Magazine article The Times Higher Education Supplement : THE

Resignation Raises Fears for Sector as Key Role at BIS Splits in Two

Magazine article The Times Higher Education Supplement : THE

Resignation Raises Fears for Sector as Key Role at BIS Splits in Two

Article excerpt

'Existing talent' within Civil Service to fill HE and science roles. Paul Jump and John Morgan report

The departure of Sir John O'Reilly as director-general for knowledge and innovation at the Department for Business, Innovation and Skills has heightened fears about the sector's prospects at the post-election spending review.

Sir John - the former vice-chancellor of Cranfield University - resigned less than two years after he succeeded Sir Adrian Smith as the most senior civil servant overseeing higher education and science and innovation policy.

A spokeswoman for BIS declined to comment on the reasons for his departure.

When Sir John leaves at the end of January his role will be split into two again, as it originally was before being united under Sir Adrian, who is now vice-chancellor of the University of London.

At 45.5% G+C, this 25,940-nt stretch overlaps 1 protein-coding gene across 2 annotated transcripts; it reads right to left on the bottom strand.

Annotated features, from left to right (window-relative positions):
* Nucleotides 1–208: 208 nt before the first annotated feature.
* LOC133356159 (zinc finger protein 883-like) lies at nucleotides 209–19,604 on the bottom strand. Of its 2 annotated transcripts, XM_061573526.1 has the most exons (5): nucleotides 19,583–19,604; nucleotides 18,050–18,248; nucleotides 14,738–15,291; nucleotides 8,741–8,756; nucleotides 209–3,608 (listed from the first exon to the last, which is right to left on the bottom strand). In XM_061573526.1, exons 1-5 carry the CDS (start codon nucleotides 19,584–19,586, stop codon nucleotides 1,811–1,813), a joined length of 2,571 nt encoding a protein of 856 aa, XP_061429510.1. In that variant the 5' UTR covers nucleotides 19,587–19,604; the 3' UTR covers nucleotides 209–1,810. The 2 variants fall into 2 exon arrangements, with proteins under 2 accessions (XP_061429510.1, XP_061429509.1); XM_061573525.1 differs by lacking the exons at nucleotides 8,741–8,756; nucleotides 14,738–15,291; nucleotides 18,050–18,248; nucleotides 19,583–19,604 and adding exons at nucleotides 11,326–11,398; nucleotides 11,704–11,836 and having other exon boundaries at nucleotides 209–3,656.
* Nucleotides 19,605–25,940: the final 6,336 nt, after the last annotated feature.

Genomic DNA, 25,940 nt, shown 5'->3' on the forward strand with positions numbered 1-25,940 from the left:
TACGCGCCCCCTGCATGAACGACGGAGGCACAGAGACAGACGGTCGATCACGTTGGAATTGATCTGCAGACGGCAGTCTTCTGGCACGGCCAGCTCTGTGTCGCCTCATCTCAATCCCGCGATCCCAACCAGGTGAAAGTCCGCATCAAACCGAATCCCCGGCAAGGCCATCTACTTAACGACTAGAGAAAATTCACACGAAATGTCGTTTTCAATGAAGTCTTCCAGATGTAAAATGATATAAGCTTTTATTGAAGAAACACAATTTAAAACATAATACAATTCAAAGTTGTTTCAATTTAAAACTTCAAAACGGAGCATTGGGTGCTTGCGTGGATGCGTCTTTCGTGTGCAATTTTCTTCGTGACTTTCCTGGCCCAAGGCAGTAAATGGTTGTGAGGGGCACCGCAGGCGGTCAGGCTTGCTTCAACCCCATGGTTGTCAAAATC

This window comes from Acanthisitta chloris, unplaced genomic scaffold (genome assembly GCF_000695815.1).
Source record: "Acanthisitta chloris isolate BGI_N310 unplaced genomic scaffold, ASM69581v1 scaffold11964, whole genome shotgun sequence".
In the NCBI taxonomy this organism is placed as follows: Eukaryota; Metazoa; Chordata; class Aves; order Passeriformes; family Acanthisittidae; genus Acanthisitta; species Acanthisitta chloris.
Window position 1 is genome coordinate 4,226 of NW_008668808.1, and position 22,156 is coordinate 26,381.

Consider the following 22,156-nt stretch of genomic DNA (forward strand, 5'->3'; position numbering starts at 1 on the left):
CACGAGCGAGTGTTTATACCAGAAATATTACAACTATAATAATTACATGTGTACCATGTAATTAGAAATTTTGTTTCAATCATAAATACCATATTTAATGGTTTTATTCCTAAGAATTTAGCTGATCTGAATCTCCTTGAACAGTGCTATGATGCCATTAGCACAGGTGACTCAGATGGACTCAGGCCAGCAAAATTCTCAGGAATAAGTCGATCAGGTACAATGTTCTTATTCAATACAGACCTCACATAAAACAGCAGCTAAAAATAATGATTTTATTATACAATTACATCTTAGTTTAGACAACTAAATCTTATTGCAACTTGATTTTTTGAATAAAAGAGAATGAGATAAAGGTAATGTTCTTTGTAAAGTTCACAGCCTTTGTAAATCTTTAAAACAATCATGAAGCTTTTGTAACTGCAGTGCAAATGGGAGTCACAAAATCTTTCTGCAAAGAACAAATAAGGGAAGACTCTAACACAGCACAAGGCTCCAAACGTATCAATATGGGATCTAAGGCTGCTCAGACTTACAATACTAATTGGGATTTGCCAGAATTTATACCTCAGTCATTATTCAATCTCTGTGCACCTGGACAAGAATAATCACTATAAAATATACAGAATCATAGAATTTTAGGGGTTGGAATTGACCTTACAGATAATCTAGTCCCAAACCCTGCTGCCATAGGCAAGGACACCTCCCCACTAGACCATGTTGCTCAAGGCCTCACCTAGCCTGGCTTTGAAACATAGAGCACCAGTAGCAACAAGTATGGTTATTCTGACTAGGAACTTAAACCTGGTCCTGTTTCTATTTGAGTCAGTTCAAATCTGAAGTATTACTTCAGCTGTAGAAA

Philippa Lloyd will add higher education to her existing duties as director-general for people and strategy at BIS. Dr Lloyd has a physics doctorate and has formerly worked on research funding policy, as well as consumer and competition policy.

Science and innovation will be overseen by Gareth Davies, currently executive director and chief economist in the Cabinet Office. An accountant by background, he was a board member of BIS' forerunner, the Department for Innovation, Universities and Skills, and has also advised the prime minister on welfare reform and headed the prime minister's Strategy Unit.

A spokeswoman for BIS said that the decision to fill the roles with "existing talent" within the Civil Service, rather than advertising it externally, had been taken to avoid uncertainty ahead of next May's general election, and the spending review that is expected to follow soon after.

Mr Davies is believed to be the first director-general without a professional background in science to oversee the research councils since the role was created in the 1990s. …

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